Basic stuff

I’m going to cover some very basic stuff here if you are in a job search, or planning one soon, as a person with global moxie.

First, draft a good cover letter. They’re important. I am always surprised by young professionals or soon-to-be graduates who have not written a good cover letter, or been advised to do so. Why are cover letters important? First, they show your written communication skills. They show that you can think coherently, and that you understand your own narrative about your experiences and your career goals, and how the specific application you are submitting aligns with your goals and experience. Think of a cover letter as a friendly way to have a professional introduction that you get to initiate – you’re basically holding the attention of the hiring manager for a few minutes. Just you! You alone! Talking to a person who might want to hire you. Don’t waste this opportunity.

Start with an introduction, reference the position, and then give a first paragraph about your skills and experience. In your second paragraph, explain how your skills and experience can address specific requirements of the job. Then make a nice conclusion. Be friendly, but not pushy. Say you hope to speak with the hiring manager further about your application.

And for Pete’s sake, do it well. A bad cover letter is the kiss of death. Check for grammar, typos, word choice. Keep it professional. Don’t sound crazy, and don’t use nutty fonts.

welcome to GlobalMoxie!

This is the inaugural post for GlobalMoxie, a blog dedicated to rising graduates and young professionals who have studied abroad, lived abroad, interned abroad, or worked abroad, and who now find themselves back home wondering how to position themselves to get that next job – or their first job.

The world is a big place, and if you’ve ventured forth into it, you’ve got great experience – skills and understanding that people often don’t have if they’ve never explored beyond their comfort zone. You can understand problems and how to solve them; you have learned how to function in a different language or culture; you know firsthand how to analyze a complicated problem and move through it to find a solution; you can get along with different people. These skills are important, and every hiring manager in America wants to find someone like you. A bachelor’s degree isn’t enough anymore in our labor market. What distinguishes you? Study abroad? A master’s degree? Significant work experience? What else? Let’s find out.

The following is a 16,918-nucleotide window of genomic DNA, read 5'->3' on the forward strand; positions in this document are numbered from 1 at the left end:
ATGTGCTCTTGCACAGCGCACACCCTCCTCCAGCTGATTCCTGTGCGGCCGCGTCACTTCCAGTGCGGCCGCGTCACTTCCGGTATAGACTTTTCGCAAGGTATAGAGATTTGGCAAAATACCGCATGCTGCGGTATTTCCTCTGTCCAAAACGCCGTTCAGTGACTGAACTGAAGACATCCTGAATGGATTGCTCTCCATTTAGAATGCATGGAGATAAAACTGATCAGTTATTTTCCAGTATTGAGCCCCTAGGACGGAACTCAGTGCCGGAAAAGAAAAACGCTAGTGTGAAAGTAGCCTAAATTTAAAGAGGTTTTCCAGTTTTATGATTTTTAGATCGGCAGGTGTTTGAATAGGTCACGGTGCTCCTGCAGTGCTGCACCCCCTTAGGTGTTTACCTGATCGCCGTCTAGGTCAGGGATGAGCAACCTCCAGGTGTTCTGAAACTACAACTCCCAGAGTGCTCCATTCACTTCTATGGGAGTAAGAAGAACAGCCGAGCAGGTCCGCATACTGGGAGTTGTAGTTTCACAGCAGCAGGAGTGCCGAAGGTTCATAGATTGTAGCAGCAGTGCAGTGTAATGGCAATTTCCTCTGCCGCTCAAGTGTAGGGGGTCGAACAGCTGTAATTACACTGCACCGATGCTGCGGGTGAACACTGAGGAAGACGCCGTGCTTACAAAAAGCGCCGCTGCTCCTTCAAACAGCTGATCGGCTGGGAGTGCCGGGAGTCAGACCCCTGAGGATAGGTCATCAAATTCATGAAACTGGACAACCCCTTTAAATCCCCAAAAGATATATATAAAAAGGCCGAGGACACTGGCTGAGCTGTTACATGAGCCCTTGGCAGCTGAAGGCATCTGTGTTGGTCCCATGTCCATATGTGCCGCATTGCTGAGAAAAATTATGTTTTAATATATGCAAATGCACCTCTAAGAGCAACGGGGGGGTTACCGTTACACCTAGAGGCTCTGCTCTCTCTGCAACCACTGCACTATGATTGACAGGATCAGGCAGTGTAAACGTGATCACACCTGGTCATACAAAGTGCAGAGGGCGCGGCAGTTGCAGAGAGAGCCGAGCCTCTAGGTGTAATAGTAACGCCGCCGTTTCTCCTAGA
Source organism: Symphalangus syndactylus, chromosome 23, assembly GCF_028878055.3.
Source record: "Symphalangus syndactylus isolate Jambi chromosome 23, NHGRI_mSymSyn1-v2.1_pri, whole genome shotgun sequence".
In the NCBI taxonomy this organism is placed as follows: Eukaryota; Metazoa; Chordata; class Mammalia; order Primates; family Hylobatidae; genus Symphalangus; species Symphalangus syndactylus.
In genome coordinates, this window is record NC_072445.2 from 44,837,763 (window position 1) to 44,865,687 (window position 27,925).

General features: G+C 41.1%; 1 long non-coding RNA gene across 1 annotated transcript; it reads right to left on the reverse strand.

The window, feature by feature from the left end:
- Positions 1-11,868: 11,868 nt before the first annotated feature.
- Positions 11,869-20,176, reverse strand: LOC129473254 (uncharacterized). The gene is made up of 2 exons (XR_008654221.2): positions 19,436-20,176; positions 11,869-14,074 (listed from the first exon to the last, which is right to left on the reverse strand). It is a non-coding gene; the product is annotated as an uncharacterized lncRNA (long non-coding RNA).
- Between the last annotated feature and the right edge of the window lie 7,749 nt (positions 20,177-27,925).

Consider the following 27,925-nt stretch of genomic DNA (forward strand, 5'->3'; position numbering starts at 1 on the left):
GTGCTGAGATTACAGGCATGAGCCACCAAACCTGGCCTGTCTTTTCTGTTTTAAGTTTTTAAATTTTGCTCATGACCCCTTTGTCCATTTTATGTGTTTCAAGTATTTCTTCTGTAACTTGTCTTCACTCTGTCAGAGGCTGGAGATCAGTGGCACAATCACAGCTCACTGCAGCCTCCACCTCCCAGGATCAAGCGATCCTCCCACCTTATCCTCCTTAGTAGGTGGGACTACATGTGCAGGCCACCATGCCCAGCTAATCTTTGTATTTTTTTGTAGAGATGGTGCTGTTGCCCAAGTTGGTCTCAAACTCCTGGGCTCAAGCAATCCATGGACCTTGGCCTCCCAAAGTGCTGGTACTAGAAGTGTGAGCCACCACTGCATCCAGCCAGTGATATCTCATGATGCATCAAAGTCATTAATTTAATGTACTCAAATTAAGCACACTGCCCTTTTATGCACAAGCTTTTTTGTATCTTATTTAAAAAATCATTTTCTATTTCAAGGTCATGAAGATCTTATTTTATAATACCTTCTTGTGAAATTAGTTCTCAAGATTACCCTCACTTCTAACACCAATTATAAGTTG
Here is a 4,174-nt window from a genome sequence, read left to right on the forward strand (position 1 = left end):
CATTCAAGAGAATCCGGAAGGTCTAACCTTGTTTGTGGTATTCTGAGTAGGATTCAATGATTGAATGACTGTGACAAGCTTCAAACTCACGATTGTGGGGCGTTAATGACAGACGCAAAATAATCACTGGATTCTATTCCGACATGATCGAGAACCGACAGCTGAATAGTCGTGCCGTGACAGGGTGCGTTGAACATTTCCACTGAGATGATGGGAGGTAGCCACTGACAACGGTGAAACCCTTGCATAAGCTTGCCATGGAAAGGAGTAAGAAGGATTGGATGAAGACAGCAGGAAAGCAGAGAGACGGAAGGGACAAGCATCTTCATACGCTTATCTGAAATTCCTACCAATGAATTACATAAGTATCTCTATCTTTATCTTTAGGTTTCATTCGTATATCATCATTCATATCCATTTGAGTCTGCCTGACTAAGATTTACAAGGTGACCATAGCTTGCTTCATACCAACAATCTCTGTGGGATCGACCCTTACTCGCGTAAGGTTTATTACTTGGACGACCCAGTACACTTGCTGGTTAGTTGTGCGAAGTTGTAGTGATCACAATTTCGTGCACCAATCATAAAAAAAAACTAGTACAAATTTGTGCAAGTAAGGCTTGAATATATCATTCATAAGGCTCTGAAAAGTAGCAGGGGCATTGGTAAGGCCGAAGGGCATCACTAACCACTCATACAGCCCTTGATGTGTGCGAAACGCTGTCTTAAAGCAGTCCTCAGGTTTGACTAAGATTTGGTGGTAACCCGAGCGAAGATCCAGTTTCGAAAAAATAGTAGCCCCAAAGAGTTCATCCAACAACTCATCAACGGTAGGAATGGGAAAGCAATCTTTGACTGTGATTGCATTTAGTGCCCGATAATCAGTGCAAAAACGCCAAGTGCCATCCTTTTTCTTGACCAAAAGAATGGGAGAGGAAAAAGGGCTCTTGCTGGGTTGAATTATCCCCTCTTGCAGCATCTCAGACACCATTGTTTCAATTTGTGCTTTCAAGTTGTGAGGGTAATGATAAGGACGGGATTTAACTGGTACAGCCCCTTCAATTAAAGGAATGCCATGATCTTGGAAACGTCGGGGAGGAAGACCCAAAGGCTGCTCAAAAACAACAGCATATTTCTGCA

I’ve been there, I’ve done that, and I want to help you do it too.

I’ve traveled extensively (lost count a few countries ago), lived abroad a few times (Spain, France, Italy), and love to learn what makes the world – and people – tick. I put in my time in the classroom learning languages, but it was rarely as rewarding as being immersed in a culture, taking it all in, all synapses firing. I’ve enjoyed an evolving international career since 1997, working in the field of U.S. immigration, writing, and editing in New York, Seattle, and Oklahoma. I teach. I’ve reviewed thousands of cover letters and resumes as an immigration specialist and as a hiring manager, and I know what works – and what doesn’t – in a job search. Believe me. There are some basic tenets.

Every job I’ve ever been hired to do since I was 20, paid or unpaid, was due to the fact that I had studied abroad and lived abroad, acquiring language skills along the way. I know I’ve turned searches and interviews my way because of my ability to talk about my international experience. I have good ideas about how recent graduates and young professionals might shape their job search. I’ve had some great conversations in the past year or two, but I think we can reach more people this way. Are you interested? Want to follow? Good, because I’ll be putting a lot of ideas here in the future.

Comments, suggestions, ideas are welcome!

– Monica